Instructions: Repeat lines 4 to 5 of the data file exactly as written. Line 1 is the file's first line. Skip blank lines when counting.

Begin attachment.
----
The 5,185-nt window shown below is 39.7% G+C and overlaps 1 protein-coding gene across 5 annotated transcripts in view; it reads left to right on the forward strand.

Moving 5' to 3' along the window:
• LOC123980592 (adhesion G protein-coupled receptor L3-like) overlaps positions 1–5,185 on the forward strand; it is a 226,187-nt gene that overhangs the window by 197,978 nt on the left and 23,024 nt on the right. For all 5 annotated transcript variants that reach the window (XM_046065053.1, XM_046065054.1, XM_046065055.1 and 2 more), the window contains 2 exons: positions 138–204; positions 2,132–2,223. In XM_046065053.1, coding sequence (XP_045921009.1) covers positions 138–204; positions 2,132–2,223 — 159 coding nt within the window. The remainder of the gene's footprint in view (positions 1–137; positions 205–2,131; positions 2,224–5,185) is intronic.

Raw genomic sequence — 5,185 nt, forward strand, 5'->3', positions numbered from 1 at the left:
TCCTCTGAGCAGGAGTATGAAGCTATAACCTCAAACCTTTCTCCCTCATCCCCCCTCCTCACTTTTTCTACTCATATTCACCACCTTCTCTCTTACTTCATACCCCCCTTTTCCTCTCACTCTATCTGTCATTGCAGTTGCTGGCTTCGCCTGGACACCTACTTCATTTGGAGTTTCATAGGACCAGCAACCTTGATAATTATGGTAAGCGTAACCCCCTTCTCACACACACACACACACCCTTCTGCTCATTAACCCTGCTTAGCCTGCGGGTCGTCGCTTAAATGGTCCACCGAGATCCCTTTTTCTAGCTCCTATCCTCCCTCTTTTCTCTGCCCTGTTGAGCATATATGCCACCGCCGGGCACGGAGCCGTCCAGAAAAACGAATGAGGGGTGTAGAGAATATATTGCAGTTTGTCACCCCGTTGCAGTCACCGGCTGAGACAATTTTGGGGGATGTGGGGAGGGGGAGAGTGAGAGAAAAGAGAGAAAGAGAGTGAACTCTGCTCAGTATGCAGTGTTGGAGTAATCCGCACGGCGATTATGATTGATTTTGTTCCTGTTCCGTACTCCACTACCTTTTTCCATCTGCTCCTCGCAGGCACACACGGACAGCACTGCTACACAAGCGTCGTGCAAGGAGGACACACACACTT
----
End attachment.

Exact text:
Raw genomic sequence — 5,185 nt, forward strand, 5'->3', positions numbered from 1 at the left:
TCCTCTGAGCAGGAGTATGAAGCTATAACCTCAAACCTTTCTCCCTCATCCCCCCTCCTCACTTTTTCTACTCATATTCACCACCTTCTCTCTTACTTCATACCCCCCTTTTCCTCTCACTCTATCTGTCATTGCAGTTGCTGGCTTCGCCTGGACACCTACTTCATTTGGAGTTTCATAGGACCAGCAACCTTGATAATTATGGTAAGCGTAACCCCCTTCTCACACACACACACACACCCTTCTGCTCATTAACCCTGCTTAGCCTGCGGGTCGTCGCTTAAATGGTCCACCGAGATCCCTTTTTCTAGCTCCTATCCTCCCTCTTTTCTCTGCCCTGTTGAGCATATATGCCACCGCCGGGCACGGAGCCGTCCAGAAAAACGAATGAGGGGTGTAGAGAATATATTGCAGTTTGTCACCCCGTTGCAGTCACCGGCTGAGACAATTTTGGGGGATGTGGGGAGGGGGAGAGTGAGAGAAAAGAGAGAAAGAGAGTGAACTCTGCTCAGTATGCAGTGTTGGAGTAATCCGCACGGCGATTATGATTGATTTTGTTCCTGTTCCGTACTCCACTACCTTTTTCCATCTGCTCCTCGCAGGCACACACGGACAGCACTGCTACACAAGCGTCGTGCAAGGAGGACACACACACTT